$1 Million credit card theft on the darknet

02/08/2023Cybercrime, Darknet News

Over $1 million was stolen by a group using hundreds of credit cards that were offered for sale on the dark web, in a story that reads like a screenplay. Following a federal indictment by the U.S. Department of Justice, some information on this intricate criminal enterprise has been public.

In the case of United States v. Trevor Osagie, the accused admitted to conspiring to steal credit card information between 2015 and 2018. Osagie caused more than $1.5 million in damages by collaborating with a group of robbers.

A minimum of 4,000 persons were impacted. According to Bleeping Computer, Osagie may spend up to 30 years in jail and pay a fine of $1 million. The judgment date has been set on May 25, 2023.

Osagie was able to enlist and oversee additional conspirators who took on different roles in the fraud by using the dark web. Hamilton Eromosele is accused of running a criminal organization that employed social media to find “employees” to make high-end purchases with credit cards that had been stolen.

Ismael Aidara then proceeded to open phony bank accounts and credit cards while Malik Ajala supplied the card information that had been taken. This story includes six other people, all of whom traveled to the United States for any activity requiring their actual presence. Everyone named in the indictment submitted guilty pleas, proving the strength of the prosecution’s case.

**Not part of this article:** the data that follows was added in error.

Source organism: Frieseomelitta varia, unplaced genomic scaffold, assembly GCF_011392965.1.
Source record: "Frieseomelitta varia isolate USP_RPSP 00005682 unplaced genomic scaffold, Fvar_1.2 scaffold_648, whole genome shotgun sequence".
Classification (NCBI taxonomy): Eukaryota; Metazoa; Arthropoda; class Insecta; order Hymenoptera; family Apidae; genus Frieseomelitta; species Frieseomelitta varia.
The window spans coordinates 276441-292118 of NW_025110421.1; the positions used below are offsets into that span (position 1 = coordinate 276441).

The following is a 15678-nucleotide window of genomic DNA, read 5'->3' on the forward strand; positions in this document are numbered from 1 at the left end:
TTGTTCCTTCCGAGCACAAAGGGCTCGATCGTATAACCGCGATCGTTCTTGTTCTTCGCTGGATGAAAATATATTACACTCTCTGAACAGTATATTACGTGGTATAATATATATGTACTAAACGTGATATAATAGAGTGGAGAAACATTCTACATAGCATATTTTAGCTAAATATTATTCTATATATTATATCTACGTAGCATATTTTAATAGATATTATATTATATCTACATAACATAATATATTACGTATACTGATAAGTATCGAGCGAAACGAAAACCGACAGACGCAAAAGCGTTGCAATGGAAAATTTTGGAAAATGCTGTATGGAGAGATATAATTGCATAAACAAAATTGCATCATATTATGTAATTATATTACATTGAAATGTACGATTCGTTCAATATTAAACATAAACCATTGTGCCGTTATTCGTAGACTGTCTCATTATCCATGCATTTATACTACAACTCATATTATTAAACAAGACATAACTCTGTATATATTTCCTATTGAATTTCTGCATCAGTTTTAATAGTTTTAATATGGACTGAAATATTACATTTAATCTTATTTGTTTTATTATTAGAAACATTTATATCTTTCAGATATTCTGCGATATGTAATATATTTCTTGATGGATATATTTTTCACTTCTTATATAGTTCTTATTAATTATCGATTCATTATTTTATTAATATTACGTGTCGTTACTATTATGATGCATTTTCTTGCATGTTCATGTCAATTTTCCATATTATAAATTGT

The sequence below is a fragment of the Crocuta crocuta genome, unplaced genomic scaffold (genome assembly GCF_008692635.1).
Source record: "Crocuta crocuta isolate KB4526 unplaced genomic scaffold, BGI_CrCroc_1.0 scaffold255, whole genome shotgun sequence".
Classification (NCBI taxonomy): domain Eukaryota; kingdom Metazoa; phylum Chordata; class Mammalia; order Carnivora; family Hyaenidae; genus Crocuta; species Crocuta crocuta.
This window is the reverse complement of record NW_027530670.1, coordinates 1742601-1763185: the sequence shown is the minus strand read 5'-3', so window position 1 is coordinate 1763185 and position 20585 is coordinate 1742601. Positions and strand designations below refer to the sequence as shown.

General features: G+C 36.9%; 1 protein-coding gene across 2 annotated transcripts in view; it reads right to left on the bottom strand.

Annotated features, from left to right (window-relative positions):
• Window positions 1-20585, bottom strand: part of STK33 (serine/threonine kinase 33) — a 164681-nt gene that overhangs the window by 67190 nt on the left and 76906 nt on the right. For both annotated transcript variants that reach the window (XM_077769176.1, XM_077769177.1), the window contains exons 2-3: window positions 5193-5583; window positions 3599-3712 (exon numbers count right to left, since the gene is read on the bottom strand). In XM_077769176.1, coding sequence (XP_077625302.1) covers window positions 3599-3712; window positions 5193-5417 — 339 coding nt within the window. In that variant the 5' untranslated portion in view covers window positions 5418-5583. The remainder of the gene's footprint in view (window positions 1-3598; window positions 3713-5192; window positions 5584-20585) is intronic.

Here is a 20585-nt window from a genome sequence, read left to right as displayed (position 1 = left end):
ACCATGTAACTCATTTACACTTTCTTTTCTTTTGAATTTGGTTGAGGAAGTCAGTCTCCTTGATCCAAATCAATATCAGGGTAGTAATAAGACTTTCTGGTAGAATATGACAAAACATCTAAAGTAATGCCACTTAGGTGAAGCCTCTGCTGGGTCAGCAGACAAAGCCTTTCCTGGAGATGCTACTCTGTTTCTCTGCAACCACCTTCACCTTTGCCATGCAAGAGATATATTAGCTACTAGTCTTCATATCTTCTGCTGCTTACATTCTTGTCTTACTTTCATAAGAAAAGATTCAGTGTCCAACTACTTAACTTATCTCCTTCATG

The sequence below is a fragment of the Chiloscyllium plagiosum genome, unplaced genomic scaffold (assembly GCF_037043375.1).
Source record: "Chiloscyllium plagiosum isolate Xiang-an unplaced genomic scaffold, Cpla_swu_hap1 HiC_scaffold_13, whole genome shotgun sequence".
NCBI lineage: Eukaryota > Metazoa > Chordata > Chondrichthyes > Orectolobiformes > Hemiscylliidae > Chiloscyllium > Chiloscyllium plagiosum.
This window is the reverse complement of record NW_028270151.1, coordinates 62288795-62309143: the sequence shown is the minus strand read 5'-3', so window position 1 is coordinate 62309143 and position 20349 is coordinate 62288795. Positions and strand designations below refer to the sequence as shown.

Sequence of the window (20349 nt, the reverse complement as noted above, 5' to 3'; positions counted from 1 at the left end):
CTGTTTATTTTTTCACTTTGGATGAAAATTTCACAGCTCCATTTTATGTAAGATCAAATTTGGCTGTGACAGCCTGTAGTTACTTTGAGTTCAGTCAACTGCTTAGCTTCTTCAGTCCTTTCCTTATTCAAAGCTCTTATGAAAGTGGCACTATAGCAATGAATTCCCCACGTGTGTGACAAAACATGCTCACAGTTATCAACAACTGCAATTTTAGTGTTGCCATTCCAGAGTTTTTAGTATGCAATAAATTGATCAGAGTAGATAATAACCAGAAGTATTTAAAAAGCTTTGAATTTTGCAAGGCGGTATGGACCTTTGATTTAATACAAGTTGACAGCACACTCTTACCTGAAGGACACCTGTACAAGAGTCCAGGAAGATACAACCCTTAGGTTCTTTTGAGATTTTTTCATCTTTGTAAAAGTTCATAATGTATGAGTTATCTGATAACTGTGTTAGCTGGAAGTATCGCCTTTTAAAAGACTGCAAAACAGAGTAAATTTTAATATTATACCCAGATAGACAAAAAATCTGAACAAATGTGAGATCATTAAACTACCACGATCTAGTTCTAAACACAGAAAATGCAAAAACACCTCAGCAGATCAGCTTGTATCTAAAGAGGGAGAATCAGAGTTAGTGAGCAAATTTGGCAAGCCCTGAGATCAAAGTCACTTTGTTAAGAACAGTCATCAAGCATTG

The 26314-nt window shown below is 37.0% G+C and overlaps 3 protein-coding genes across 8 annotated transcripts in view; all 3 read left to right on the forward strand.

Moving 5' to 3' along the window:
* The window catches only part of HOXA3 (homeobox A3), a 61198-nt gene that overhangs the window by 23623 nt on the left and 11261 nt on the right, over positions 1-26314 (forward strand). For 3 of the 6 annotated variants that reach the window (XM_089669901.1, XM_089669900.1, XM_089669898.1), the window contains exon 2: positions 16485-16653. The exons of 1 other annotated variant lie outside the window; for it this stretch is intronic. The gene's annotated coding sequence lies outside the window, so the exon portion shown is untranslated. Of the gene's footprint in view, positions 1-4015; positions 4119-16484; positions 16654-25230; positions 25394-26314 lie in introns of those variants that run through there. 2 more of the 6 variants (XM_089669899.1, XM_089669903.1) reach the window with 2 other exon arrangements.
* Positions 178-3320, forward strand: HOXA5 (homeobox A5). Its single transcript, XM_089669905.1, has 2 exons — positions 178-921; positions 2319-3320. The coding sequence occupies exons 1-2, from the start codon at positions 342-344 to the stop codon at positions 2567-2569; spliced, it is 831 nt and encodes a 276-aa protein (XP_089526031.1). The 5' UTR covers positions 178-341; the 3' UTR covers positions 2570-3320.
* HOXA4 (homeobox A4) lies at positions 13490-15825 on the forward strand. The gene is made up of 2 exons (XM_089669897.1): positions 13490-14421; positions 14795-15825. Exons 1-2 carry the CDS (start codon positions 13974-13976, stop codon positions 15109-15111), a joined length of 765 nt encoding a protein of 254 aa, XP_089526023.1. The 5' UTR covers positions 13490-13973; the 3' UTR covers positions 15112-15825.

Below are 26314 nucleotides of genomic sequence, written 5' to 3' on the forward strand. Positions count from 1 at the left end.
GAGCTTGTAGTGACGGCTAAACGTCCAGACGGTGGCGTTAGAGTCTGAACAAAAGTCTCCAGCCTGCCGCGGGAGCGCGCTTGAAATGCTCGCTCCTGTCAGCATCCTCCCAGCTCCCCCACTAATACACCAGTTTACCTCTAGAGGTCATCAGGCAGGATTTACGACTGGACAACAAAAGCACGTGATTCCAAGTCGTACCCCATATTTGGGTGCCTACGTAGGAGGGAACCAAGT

This is how it went: The information was supplied to members of this criminal network after it had obtained stolen credit and debit card details from the dark web and used them to pay for flights to the United States, rentals, and lodging. Gift cards and expensive items would be bought as the shopping spree continued.

On social media, the “workers” who traveled and bought things for other group members were advertised along with travel and huge gains. The criminal network received a share of the money. The criminals were apprehended by the cops following a chaotic, three-year spree.